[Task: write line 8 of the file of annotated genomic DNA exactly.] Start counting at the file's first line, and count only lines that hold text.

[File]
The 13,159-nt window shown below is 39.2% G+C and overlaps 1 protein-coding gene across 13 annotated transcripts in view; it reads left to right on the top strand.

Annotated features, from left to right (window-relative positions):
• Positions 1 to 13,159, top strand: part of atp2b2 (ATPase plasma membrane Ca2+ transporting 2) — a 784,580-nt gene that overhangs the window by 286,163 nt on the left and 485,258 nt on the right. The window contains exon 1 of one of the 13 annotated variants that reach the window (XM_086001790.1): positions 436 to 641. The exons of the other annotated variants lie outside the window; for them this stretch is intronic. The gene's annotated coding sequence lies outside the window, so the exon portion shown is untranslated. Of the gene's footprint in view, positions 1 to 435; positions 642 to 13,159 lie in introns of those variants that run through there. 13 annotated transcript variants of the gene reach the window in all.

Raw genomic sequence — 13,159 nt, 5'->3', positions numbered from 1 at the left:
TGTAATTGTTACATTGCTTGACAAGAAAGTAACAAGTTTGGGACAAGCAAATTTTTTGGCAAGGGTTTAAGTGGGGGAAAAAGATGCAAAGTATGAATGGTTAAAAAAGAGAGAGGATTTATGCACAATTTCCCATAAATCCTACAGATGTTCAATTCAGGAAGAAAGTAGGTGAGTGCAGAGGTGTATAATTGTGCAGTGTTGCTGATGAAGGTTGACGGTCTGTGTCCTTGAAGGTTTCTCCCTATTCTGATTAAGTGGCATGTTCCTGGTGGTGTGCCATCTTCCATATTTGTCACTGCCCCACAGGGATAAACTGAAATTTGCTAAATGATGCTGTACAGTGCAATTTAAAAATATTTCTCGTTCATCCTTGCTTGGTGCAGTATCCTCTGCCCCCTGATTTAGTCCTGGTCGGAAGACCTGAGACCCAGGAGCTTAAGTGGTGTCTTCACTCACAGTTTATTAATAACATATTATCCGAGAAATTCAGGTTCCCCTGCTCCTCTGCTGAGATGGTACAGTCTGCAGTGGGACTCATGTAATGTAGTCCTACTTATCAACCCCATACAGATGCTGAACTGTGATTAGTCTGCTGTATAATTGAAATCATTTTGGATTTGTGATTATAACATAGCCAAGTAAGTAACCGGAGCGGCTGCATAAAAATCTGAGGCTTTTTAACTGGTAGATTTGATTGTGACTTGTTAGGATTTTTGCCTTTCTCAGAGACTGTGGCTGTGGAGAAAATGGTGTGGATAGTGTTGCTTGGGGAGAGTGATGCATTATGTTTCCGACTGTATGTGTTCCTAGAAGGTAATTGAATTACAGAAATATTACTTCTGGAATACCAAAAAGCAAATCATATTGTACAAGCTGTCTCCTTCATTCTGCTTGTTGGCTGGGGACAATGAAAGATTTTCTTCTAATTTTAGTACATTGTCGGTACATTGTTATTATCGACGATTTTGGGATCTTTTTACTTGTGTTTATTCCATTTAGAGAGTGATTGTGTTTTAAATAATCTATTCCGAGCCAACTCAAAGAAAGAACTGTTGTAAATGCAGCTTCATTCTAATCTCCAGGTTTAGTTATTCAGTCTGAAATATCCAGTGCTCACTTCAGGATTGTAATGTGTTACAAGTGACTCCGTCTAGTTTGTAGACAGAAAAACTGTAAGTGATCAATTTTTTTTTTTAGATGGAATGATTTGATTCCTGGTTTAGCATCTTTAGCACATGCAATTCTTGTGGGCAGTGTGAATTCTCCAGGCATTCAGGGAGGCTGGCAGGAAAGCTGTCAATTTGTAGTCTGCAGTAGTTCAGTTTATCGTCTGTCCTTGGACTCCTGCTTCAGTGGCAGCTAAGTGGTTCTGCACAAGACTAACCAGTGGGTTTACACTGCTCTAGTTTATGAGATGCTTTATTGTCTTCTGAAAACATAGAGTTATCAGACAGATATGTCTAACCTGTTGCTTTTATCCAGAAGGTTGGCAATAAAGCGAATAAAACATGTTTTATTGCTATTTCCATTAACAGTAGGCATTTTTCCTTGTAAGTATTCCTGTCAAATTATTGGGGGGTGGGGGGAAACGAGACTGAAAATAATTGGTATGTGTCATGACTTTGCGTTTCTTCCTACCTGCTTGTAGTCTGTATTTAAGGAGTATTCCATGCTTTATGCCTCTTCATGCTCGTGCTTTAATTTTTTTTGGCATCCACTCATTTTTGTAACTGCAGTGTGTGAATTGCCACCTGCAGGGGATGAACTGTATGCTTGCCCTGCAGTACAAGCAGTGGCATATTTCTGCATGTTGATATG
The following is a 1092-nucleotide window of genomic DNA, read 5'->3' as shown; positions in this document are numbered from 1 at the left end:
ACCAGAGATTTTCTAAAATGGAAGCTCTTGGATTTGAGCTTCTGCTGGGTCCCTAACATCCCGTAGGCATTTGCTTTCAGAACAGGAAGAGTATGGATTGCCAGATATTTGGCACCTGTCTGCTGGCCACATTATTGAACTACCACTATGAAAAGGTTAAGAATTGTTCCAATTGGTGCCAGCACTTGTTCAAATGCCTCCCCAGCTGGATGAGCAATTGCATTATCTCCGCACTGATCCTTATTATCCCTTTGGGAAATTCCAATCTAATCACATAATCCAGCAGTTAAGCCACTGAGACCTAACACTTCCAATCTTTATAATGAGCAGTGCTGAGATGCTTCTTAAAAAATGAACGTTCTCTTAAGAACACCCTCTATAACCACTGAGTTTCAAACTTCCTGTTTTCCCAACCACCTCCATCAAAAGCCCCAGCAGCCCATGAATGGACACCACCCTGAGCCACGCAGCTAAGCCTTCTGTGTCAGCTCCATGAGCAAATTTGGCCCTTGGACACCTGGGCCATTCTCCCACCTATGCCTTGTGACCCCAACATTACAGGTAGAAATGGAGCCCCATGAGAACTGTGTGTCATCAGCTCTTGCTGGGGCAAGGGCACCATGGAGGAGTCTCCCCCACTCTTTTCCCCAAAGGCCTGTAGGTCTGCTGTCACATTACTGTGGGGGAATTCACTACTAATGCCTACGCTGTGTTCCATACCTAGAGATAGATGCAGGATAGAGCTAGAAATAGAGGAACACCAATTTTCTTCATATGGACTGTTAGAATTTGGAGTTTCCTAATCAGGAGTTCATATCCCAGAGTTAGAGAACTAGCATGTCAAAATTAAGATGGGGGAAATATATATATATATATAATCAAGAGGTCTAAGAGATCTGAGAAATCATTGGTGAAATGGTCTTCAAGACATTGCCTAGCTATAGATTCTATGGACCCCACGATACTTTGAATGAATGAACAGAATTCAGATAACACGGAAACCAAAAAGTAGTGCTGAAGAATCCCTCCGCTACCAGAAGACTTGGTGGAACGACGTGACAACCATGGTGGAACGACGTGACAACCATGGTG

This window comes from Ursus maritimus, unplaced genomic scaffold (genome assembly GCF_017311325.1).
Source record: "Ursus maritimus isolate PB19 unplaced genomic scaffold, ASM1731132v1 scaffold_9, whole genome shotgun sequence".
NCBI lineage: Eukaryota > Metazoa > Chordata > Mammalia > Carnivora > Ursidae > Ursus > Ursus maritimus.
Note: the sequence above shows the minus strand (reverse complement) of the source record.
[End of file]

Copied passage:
This window comes from Ursus maritimus, unplaced genomic scaffold (genome assembly GCF_017311325.1).